With time, Priyanjali and her trained team of women volunteers managed to break the ice and share tête-à-tête with the shy housewives and teenage girls. Later they would be invited to attend the screening camps, where many had been diagnosed with breast or cervical cancer, even at critical stages. Most of her volunteers were Anganwadi workers and ASHA workers who were trained for months about the basics of cancer.

Priyanjali attributes a substantial part of Aaroogya’s success to Thermal Mammogram – an AI-driven procedure which helped her diagnose malignancy symptoms in women, without involving any physical touch of a doctor which they are extremely conscious about. In recognition of her incredible efforts, Hans Foundation has donated a Thermal Mammogram machine to Aaroogya, easing Priyanjali’s work by loads.

Some Shocking Encounters With The Stark Village Reality

Priyanjali recalls some of the shocking encounters she had in these villages.

“The level of ignorance and neglect of health among the villagers is appalling. In one UP village, people were consuming Bhang, weed and hash day in and day out, regarding it as ‘Bholenath Ka Prasad’ (Lord Shiva’s blessing), without having the slightest idea how gravely it is harming their health,” she shares.

Many patients would continue to ignore their cancer symptoms even in advanced stages, passing it off as some skin ailment or simply choosing to live with it, since they cannot afford treatment and medicine.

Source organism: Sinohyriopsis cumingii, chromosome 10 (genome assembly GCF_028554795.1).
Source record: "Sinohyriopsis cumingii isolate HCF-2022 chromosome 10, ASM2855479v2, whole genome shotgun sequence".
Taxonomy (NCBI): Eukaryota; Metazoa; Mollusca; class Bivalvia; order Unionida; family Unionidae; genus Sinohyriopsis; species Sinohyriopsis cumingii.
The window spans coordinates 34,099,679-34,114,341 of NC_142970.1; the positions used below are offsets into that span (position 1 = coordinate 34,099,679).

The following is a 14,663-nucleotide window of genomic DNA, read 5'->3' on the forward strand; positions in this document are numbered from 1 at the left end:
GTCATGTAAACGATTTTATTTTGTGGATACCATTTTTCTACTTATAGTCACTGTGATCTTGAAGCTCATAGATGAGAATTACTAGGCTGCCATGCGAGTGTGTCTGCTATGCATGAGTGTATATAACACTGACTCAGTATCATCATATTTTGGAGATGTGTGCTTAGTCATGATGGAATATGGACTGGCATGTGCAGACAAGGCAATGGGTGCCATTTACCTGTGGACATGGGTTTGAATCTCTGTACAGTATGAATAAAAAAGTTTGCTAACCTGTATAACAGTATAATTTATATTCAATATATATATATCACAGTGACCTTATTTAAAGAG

“In one camp, a middle-aged woman came, complaining of severe backache. When we examined her, we were terrified to find her at a very advanced stage of breast cancer. She had barely put up a thin cloth over her right breast which was completely disfigured and bleeding profusely. We rushed her to the emergency at the nearest hospital in Patna. She is now undergoing treatment,” Priyanjali shares, expressing her anguish at the body-shaming stigma plaguing the lives of rural women.

Priyanjali was quite sceptical when Aaroogya was invited to Rishikesh, Uttarakhand, by the local Ayushman Bharat coordinator to conduct a breast cancer camp in her hospital. “I thought a pollution-free, organically enriched place like Rishikesh would have almost no cases of breast cancer. I was in for a shock when six women nurses at the hospital itself were diagnosed with the disease at dangerous stages,” she shares.

Aaroogya

Expressing Her Gratitude

“I must express my sincere gratitude to a few eminent dignitaries, without whose guidance none of Aaroogya’s progress would have been a reality. Ronald van het Hof, the managing director of Women on Wings taught me the nitty-gritty of being an entrepreneur, while Dr Pramod Kumar Julka exposed me to the latest developments in cancer treatment like molecular profiling or precision medicine,” expresses Priyanjali.

“My interaction with Mary, an anthropologist from Israel, helped me understand how a person’s surroundings and daily schedule have the largest impact on the body. Moat of the disease manifestations are just repercussions from the daily lifestyle. She designed a data-driven curriculum for us to introduce our fellowship – Aaroogya Research and Public Health Fellowship (ARPHF),” Priyanjali narrates how Aaroogya introduced their prestigious fellowship for sprouting women changemakers in India.